Shawn Crawford has been climbing for more than 40 years, working with wilderness search and rescue at age 13 and later serving as a park ranger. Today, he’s the owner and head instructor at Rock City Climbing, where he puts his American Mountaineering and Guiding Association certification to use as he teaches climbers of all experience levels techniques of top-rope climbing, belaying, rappelling, and bouldering.
Inside a gym equipped with more than 10,000 feet of climbing walls, as well as top-rope and bouldering areas, students learn basic and advanced climbing techniques in a range of classes. As they climb, instructors introduce techniques such as hand and foot placement and what to do if gravity starts working in reverse. Visitors can leave the main floor to explore a tunnel maze behind the climbing walls, filled with trap doors, narrow passageways, and drops of up to 11 feet.
When not overseeing his gym, Shawn leads outdoor climbing excursions to challenging locales such as Joshua Tree, Riverside Quarry, and the Statue of Liberty. He also oversees a nearby ropes course, where staffers help groups and individuals navigate two ziplines, as well as more than 20 aerial challenges at heights of up to 60 feet.
The Rinks offers both inline and ice skating for all ages and all skill levels. The Westminster and Yorba Linda centers boast NHL-size rinks, and Anaheim and Lakewood boast Olympic-size rinks. In addition, Anaheim's league-certified surface is used as the official training facility of the Anaheim Ducks. Skaters can take to the ice for classes on such blade-top pursuits as hockey, figure skating, public skating, curling, broomball, and more. For the ice-averse, The Rinks has three inline-skating centers in Corona, Huntington Beach, and Irvine which play host to youth and adult roller hockey leagues, skating clinics, public skates, and more. Open-skate sessions give aficionados the chance to take a few laps with friends and family, riding atop their own blades or donning a rental pair from the front desk. On Friday and Saturday nights, rinks morph into icy dance clubs, blasting hit music booming through the speakers and projecting music videos onto a jumbo screen. Birthday packages are also available at both locations.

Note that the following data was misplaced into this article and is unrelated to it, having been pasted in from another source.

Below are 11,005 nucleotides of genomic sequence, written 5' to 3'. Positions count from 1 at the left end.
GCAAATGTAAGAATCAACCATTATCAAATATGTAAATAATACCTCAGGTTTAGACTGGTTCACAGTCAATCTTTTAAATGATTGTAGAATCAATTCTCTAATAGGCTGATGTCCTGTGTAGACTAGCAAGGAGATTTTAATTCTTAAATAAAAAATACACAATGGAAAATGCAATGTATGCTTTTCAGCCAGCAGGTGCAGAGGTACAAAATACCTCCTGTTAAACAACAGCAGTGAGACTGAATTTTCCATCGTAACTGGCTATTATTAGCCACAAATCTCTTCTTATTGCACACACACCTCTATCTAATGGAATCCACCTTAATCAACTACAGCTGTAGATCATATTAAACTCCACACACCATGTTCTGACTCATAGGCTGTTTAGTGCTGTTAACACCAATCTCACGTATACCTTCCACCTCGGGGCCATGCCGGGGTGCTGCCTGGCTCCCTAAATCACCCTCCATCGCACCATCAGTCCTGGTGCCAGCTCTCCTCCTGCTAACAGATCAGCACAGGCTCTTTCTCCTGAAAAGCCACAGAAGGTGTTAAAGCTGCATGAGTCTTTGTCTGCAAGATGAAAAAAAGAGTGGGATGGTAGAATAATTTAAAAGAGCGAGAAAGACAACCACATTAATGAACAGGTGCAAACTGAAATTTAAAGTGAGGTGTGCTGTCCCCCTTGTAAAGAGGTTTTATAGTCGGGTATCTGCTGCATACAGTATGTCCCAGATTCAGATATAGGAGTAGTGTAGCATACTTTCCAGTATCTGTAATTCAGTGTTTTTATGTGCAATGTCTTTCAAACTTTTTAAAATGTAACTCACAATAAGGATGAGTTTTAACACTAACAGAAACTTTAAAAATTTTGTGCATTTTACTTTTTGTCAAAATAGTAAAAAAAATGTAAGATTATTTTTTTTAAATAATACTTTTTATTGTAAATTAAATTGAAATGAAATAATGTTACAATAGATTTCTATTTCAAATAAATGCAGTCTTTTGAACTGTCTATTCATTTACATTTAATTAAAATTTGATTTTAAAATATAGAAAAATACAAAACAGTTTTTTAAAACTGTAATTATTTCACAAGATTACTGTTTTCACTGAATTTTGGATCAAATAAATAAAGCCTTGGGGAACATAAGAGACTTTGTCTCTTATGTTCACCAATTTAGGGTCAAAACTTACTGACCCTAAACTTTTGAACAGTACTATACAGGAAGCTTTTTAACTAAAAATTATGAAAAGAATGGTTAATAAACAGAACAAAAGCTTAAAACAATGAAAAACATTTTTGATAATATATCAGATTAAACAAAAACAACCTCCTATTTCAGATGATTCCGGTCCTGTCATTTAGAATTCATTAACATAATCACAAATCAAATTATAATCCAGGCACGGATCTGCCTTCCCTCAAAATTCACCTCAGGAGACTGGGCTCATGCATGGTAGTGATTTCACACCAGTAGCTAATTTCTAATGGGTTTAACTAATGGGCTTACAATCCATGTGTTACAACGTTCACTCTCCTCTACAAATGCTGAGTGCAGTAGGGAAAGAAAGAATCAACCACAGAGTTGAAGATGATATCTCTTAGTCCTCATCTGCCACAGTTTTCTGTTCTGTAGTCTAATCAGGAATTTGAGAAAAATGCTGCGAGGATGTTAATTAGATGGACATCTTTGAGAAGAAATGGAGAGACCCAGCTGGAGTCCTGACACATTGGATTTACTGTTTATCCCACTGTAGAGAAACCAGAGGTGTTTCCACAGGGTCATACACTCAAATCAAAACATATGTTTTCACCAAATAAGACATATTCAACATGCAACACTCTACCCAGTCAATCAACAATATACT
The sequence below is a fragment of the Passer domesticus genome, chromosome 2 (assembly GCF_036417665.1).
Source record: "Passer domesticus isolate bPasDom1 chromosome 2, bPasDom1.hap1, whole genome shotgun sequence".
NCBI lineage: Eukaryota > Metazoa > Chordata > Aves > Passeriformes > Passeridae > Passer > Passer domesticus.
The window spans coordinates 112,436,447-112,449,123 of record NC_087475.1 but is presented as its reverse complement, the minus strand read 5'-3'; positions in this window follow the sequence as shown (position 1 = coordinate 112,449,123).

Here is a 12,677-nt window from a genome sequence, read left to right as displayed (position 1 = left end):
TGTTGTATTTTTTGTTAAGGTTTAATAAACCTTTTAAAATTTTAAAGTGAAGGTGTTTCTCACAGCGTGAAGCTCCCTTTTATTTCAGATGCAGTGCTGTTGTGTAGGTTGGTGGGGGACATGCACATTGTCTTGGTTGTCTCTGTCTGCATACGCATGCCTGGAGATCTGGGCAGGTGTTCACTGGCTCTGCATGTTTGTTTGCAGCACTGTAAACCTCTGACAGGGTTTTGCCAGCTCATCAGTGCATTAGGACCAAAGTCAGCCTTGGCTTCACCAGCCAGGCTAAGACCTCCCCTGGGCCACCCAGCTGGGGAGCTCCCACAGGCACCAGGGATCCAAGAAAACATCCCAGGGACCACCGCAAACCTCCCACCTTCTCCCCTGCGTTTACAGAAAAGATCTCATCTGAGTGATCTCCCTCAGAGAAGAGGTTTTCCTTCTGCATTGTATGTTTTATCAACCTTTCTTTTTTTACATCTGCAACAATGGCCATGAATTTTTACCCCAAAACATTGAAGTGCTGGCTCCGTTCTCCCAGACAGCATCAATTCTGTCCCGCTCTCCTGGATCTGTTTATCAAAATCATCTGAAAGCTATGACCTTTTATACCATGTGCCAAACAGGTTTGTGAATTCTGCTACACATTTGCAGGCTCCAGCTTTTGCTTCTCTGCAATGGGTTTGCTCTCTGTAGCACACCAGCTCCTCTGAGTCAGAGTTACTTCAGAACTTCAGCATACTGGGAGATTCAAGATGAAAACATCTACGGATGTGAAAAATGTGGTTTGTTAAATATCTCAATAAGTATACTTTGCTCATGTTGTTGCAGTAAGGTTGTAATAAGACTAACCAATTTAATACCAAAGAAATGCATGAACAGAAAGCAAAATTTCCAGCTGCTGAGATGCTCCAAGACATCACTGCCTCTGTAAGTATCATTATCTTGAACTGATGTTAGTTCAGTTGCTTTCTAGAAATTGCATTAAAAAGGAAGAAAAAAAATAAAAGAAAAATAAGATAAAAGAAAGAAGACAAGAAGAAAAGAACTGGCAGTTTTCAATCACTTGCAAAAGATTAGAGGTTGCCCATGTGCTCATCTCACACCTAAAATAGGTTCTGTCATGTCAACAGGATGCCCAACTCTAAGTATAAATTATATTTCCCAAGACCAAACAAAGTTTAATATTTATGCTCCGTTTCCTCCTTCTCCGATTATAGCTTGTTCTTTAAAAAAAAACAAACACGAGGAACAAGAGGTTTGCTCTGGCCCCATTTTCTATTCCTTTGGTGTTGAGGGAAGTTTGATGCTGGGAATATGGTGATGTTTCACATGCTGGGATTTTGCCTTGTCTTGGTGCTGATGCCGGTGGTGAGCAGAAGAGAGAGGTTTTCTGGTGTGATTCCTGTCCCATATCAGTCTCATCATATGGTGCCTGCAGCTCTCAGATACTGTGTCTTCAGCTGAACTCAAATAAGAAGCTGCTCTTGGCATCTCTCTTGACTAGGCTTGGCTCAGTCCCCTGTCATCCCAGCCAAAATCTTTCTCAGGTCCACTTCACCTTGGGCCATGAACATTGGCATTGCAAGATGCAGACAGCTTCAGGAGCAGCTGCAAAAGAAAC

Driving by Linbrook Bowl might inspire a double take. Not because of their classic and colorful neon signage, but because of what it advertises: the alley is open 24 hours a day. This means people can pummel pins or dance around like Fred Flintstone no matter what time it is. In addition to 40 lanes, Linbrook Bowl is equipped with an onsite coffeeshop that helps fuel players all day and night. Bowlers can also grab a drink or bite to eat at The Kopa Room, while watching a sports game on TV or listening to amateur crooners charm the crowd with karaoke.
Bowlers on a quest for either recreation or league glory can soak up the retro vibe at La Habra 300 Bowl until at least 11 p.m. every night. On Friday and Saturday, cosmic effects add a festive glow to nocturnal bowling (extra fee), evoking the excitement of outer space without the danger posed by reckless spaceship drivers. The center also offers party packages that furnish groups with lane space and shoes but require partygoers to bring their own cakes.
Jacques Cousteau had barely slipped the first scuba tank off his back when Pacific Wilderness opened its doors in 1953. Since then, the shop’s staffers have used their collective expertise to outfit divers with high-quality equipment from brands including Aqualung, Oceanic, Scubapro, Seaquest, and Zeagle.
They also teach PADI scuba-certification courses that range from basic open-water training to advanced rescue diving. Lessons start at the on-land facility's heated pool but progress to weekend-long dives in the waters of Redondo Beach. The shop's scuba-philes also arrange journeys to exotic locales such as the Sipadan Water Village Resort in Malaysia and the secret depths of Camp David's presidential bathtub.